While the Northern Pacific Railroad gave Missoula builders the freedom to import building stone from other states, the high freight rates tended to protect the Montana stone quarries. Missoula builders did begin importing small amounts of stone for building ornament beginning in the late ISSOs. Polished red granite columns on the, Higgins Block, imported from St. Cloud, Minnesota, remain a well-preserved early example.
Over the years, several of the Minnesota granite quarries shipped decorative stone to Missoula for building trim. Quarries, located in Ortonville, Bellingham, Morton and Rockville, as well as St. Cloud, produce colorful granites not available in Montana.
Missoula buildings also feature decorative granites from Mellen and Wausau, Wisconsin. The Midwest quarries, led by the Cold Springs Granite Co., successfully out-competed the Montana quarries during the 1930 After the Montana quarries closed, the Midwest quarries took over much of Missoulas dwindling cut-stone market.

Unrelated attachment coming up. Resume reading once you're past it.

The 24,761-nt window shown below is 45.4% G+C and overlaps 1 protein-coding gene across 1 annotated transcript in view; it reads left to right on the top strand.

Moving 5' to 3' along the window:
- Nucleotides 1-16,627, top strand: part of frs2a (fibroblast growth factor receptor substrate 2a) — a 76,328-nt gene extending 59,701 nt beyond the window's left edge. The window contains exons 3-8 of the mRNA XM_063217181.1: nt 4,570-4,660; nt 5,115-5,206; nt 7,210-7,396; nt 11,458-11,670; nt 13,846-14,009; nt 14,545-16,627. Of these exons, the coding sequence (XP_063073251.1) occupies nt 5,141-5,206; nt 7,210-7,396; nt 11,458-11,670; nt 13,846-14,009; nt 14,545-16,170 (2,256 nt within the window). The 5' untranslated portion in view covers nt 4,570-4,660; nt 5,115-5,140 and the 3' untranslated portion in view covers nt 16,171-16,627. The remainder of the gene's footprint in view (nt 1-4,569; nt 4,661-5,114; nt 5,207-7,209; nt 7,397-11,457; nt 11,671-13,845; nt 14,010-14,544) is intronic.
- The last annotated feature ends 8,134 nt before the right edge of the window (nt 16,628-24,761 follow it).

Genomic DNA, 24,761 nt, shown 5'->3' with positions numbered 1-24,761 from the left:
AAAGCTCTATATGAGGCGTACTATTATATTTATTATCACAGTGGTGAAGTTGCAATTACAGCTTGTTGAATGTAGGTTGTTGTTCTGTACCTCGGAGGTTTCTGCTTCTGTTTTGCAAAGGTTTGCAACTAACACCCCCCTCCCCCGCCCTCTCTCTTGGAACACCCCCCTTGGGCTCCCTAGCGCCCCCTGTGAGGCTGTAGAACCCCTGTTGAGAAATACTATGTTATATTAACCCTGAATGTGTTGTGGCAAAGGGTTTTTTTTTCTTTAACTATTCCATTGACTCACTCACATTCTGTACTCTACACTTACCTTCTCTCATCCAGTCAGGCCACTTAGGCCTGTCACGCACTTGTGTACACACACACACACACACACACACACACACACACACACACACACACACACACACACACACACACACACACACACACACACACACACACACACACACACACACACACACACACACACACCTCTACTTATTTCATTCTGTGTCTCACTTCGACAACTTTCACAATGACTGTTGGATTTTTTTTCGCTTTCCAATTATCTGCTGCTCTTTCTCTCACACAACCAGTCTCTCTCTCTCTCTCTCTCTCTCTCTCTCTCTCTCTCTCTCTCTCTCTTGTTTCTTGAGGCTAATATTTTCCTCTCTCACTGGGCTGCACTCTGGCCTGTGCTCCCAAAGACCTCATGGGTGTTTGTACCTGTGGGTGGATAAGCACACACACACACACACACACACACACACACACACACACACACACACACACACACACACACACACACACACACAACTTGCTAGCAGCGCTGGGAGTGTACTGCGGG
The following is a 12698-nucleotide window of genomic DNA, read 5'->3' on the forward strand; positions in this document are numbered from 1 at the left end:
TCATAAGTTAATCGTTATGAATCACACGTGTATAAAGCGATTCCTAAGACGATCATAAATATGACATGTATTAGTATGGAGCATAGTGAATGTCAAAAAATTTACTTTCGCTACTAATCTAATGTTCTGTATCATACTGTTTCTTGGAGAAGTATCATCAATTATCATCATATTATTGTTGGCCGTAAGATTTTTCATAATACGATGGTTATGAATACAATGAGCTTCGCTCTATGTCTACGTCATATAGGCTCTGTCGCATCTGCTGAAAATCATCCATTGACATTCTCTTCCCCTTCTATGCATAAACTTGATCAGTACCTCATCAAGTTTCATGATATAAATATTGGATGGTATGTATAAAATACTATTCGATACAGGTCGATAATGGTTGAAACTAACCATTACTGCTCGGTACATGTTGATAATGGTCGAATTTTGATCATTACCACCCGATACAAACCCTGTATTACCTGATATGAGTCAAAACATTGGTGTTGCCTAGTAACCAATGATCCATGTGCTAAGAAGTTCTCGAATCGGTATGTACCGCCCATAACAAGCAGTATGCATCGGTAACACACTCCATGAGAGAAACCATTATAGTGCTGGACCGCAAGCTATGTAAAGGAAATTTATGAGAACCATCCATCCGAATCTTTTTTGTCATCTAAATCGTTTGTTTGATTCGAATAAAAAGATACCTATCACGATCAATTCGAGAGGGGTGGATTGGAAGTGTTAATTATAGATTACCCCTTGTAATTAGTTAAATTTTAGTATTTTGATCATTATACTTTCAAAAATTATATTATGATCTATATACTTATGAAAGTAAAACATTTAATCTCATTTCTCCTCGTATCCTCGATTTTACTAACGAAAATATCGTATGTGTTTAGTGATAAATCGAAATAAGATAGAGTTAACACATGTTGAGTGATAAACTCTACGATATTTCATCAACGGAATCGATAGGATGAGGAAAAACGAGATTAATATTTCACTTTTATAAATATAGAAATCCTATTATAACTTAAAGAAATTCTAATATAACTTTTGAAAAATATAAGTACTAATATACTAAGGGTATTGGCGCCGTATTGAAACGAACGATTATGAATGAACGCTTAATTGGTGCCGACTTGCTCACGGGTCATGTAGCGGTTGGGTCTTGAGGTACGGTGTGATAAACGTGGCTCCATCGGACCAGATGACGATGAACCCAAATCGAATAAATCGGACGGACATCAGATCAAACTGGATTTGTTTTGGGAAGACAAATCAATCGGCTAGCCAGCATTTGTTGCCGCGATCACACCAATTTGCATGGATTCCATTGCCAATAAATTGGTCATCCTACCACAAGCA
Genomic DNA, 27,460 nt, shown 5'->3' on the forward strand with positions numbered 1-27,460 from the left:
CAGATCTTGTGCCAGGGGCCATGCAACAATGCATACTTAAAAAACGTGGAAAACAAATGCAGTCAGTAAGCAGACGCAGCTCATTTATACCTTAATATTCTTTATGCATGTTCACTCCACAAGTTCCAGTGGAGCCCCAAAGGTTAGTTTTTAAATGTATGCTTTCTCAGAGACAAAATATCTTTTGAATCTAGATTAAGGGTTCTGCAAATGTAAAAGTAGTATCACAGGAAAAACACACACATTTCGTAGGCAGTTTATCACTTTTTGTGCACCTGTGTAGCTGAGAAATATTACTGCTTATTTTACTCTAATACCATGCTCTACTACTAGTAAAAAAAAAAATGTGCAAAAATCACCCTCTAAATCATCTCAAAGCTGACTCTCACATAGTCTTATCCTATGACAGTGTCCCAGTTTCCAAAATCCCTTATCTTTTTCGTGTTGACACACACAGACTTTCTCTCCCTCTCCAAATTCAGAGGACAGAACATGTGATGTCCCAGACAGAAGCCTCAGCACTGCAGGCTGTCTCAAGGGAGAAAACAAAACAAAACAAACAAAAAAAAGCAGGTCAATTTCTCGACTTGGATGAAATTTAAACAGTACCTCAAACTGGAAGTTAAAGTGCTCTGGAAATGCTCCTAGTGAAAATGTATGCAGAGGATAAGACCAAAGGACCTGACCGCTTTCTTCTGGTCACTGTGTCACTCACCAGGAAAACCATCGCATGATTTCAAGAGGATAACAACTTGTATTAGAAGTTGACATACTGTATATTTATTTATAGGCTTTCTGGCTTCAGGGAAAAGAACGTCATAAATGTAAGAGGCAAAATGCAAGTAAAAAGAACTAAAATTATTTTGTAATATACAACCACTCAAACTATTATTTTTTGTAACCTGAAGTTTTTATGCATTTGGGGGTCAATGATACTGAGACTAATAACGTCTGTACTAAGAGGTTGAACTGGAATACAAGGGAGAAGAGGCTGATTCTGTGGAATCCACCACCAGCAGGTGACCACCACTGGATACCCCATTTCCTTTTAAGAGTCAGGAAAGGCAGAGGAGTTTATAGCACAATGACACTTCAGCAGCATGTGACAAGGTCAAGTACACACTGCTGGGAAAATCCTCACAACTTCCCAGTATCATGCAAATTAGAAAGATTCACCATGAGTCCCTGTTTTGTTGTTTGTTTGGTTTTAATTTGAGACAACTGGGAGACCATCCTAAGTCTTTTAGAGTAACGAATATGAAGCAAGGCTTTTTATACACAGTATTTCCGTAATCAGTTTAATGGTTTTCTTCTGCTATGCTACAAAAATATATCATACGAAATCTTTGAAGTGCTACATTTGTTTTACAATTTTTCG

Missoula’s Federal Building (200 E. Broadway), built in three stages between 1910 and 1938, stands as Missoula’s only historic building faced entirely with imported stone. Federal architects chose Bedford, Indiana limestone because it was inexpensive, attractive, versatile and available in inexhaustible quantities. Federal architects commonly built with the reliable Indiana limestone rather than taking chances on untested regional stone varieties. Today, the entire building remains well preserved and ranks as one of downtown Missoula’s stateliest buildings.
Any discussion of building stone imported to Missoula must include a reference to Missoula cemeteries. Missoulians began importing Vermont marble monuments during the 1870s even before arrival of the railroad. Monument styles shifted from marble to granite during the 1890’s, so Missoulians began importing finished monuments from the famous granite quarries at Barre, Vermont and Quincy, Massachusetts. By 1906 Missoula supported two monument shops which serviced much of western Montana. The shops diversified their stocks with a dozen colorful Minnesota granites as well as granites from California, South Dakota, Sweden, Norway and Scotland. To this day, the Missoula monument dealers market only granite monuments quarried and cut in other states and countries.